Inappropriate prescribing common in AD patients


Three European studies have reported that elderly patients – notably those with Alzheimer’s disease – are highly likely to receive inappropriately prescribed medications both in the community and in the nursing home setting.

Inappropriate prescribing generally includes medications with an unfavourable risk-benefit when a safer alternative exists; inappropriate dose or duration; drugs with significant drug-drug or drug-disease interactions; and potentially beneficial medications that are underused (Spinewine et al. Lancet 2007;370:173-184). The Beers criteria for inappropriate medications were initially developed for nursing home residents (Beers et al. Arch Intern Med 1991;151:1825-1832) and subsequently modified (Zhan et al. JAMA 2001;286:2823-2829). The Beers criteria have been expanded for use in all older patients (Beers MH. Arch Intern Med 1997;157:1531-1536), but do not consider drug-drug interactions or underprescribing.

More recent are the STOPP (Screening Tool of Older People’s potentially inappropriate Prescriptions) criteria (Gallagher & O’Mahoney. Age Ageing 2008;37:673-679; free full text at, and the START (Screening Tool to Alert doctors to the Right Treatment) criteria (Barry et al. Age Ageing 2007;36:632-638; free full text at

In France, the REAL.FR group is conducting a prospective four-year study of potentially inappropriate medication (PIM) use in 684 patients with mild-to-moderate AD living in the community (Montastruc et al. Eur J Clin Pharmacol 2013;69:1589-1597). Overall, 46.8% of subjects had received at least one PIM. The most common PIMs were cerebral vasodilators (24% of all prescriptions), atropinic drugs (17%) and long half-life benzodiazepines (8.5%). In 16% of cases, atropinic agents were given in conjunction with cholinesterase inhibitors. At risk of PIMs were females (OR 1.5) and AD patients taking five or more prescribed drugs.

In Ireland, a retrospective analysis of six nursing homes found that 46.2% of patients were prescribed one or more PIMs (Parsons et al. Drugs Aging 2012;29:143-155). The most frequent PIMs were long-term neuroleptics, NSAIDs prescribed for >3 months, high-dose proton pump inhibitors for >2 months, tricyclic antidepressants in patients with dementia, and long-term use of long-acting benzodiazepines.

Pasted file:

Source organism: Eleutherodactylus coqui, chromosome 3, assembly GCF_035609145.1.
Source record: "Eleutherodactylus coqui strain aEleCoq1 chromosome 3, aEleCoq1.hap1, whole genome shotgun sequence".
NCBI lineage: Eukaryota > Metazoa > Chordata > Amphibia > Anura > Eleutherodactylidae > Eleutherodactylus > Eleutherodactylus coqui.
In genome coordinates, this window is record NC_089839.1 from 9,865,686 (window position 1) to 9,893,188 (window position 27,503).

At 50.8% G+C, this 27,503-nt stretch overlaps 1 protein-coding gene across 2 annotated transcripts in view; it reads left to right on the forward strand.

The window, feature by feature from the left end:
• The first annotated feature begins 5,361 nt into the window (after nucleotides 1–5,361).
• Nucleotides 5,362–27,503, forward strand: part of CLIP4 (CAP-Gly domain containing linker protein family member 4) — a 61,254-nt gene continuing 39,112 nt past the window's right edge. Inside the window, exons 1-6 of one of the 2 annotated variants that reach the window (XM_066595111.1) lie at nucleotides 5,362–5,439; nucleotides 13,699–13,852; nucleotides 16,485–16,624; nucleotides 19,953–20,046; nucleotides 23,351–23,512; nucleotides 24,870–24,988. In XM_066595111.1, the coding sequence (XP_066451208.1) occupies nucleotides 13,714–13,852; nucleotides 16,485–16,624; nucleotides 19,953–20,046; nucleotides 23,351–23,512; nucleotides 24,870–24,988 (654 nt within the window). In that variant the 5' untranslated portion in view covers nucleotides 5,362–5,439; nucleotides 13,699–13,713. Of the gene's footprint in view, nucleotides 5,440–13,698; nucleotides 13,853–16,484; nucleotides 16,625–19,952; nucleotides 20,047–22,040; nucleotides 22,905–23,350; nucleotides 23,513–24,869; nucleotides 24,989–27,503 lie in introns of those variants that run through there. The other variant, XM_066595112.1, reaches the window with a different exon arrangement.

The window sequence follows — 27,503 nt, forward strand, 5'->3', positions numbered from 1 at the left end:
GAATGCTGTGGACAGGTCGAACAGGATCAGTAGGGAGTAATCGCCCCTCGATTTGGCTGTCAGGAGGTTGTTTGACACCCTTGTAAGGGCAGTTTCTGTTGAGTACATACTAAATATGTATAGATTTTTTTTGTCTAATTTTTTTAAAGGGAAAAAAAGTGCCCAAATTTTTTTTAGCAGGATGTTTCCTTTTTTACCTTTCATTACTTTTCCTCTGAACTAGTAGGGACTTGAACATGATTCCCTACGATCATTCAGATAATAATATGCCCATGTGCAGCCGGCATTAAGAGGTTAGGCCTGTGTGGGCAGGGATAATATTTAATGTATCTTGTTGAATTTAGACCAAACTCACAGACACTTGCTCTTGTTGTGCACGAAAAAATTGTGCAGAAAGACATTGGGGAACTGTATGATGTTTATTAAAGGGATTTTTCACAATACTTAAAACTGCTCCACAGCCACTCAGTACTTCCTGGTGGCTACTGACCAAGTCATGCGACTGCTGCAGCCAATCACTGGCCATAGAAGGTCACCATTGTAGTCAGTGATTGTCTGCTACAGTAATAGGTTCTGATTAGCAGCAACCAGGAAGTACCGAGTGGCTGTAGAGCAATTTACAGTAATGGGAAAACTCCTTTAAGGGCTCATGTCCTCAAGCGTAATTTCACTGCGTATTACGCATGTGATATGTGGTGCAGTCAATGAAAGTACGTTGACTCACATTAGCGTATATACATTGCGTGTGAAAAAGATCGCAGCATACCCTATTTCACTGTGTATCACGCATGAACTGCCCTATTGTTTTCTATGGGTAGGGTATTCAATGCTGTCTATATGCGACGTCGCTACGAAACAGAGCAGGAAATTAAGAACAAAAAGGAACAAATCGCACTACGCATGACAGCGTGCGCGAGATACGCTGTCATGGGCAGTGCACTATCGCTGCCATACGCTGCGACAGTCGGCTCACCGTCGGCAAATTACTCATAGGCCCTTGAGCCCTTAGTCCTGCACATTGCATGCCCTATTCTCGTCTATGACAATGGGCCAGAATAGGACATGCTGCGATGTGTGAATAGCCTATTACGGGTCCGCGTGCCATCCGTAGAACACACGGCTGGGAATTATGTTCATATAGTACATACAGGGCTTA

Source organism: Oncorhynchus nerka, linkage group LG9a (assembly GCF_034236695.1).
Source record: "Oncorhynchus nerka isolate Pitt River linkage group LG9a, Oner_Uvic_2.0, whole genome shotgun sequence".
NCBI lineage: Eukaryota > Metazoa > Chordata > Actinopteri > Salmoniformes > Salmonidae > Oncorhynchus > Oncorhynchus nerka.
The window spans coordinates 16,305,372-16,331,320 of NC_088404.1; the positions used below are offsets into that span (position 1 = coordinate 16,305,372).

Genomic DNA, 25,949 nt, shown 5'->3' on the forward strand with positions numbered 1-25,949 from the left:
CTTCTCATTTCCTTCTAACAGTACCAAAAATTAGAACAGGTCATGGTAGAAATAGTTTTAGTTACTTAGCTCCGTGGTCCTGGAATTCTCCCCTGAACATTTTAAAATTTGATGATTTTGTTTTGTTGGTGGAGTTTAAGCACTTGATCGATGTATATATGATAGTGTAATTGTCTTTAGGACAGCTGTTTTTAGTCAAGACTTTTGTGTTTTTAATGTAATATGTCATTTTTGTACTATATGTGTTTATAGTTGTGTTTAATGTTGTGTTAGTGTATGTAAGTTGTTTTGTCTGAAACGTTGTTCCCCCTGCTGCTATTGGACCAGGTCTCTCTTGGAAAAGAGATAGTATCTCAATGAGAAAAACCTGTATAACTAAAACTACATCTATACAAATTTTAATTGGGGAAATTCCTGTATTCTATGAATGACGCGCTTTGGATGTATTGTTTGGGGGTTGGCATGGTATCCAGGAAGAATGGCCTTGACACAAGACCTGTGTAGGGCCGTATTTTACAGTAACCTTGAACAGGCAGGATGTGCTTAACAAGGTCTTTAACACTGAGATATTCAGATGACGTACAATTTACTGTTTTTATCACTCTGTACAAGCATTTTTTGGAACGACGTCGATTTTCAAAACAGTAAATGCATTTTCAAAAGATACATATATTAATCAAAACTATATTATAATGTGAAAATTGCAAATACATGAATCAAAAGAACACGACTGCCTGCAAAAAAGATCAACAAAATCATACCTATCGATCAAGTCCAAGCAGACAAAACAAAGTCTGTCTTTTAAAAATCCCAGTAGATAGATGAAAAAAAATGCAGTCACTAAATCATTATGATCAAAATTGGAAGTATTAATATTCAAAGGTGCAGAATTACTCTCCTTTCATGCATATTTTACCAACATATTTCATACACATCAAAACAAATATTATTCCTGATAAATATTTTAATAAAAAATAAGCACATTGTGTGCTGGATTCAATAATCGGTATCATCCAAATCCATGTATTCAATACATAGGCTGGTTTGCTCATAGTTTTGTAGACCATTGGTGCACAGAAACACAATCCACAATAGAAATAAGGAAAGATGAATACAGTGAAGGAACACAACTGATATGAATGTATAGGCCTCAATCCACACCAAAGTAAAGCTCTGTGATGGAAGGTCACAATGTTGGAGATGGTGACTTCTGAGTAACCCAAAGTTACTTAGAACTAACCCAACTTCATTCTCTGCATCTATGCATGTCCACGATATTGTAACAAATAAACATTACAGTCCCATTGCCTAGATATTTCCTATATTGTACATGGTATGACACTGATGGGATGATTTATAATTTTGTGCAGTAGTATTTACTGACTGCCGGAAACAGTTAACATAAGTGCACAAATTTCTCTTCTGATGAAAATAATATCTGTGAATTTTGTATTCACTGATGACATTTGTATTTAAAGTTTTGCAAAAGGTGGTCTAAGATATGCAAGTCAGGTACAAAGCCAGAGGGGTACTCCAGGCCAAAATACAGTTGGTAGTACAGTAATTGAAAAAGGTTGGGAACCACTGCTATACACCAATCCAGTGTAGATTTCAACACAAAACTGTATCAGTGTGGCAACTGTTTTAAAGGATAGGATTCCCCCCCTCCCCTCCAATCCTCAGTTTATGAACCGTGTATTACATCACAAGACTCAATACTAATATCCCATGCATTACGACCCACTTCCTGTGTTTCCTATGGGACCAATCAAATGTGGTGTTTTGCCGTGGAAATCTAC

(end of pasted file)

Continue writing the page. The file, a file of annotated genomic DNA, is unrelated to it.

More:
Inappropriate benzodiazepine prescribing was also identified as a problem in a 2006 survey in Quebec (Enquête sur la Santé des Aînés/Survey on the Health of the Elderly), in which one-third of elderly individuals living in the community had received a benzodiazepine prescription (Dionne et al. Psychiatr Serv 2013;64:331-338).

Germany has produced its PRISCUS list of inappropriate medications (Holt et al. Dtsch Arztebl Int 2010;107: 543-551; free full text at A study at the University of Cologne has used PRISCUS to examine the PIM prevalence in community-living elderly based on health claims data (Schubert et al. Pharmacoepidemiol Drug Saf 2013; epublished April 12, 2013).

An estimated 22% of the elderly population received at least one PIM. The most common medications used inappropriately were antidepressants (6.5%), antihypertensives (3.8%) and antiarrhythmics (3.5%). Those at greater risk were women (OR 1.39) and patients with “extreme polypharmacy” (>10 medications; OR 5.16).

Dr. Yves Bacher: Patients with dementia are at particular risk of medication side effects. The chronicity of the disease, their old age, frequent comorbidities and the often vagueness of their symptoms could result in multiple medications added to the drug regimen. Medication regimens should be reassessed regularly and carefully.

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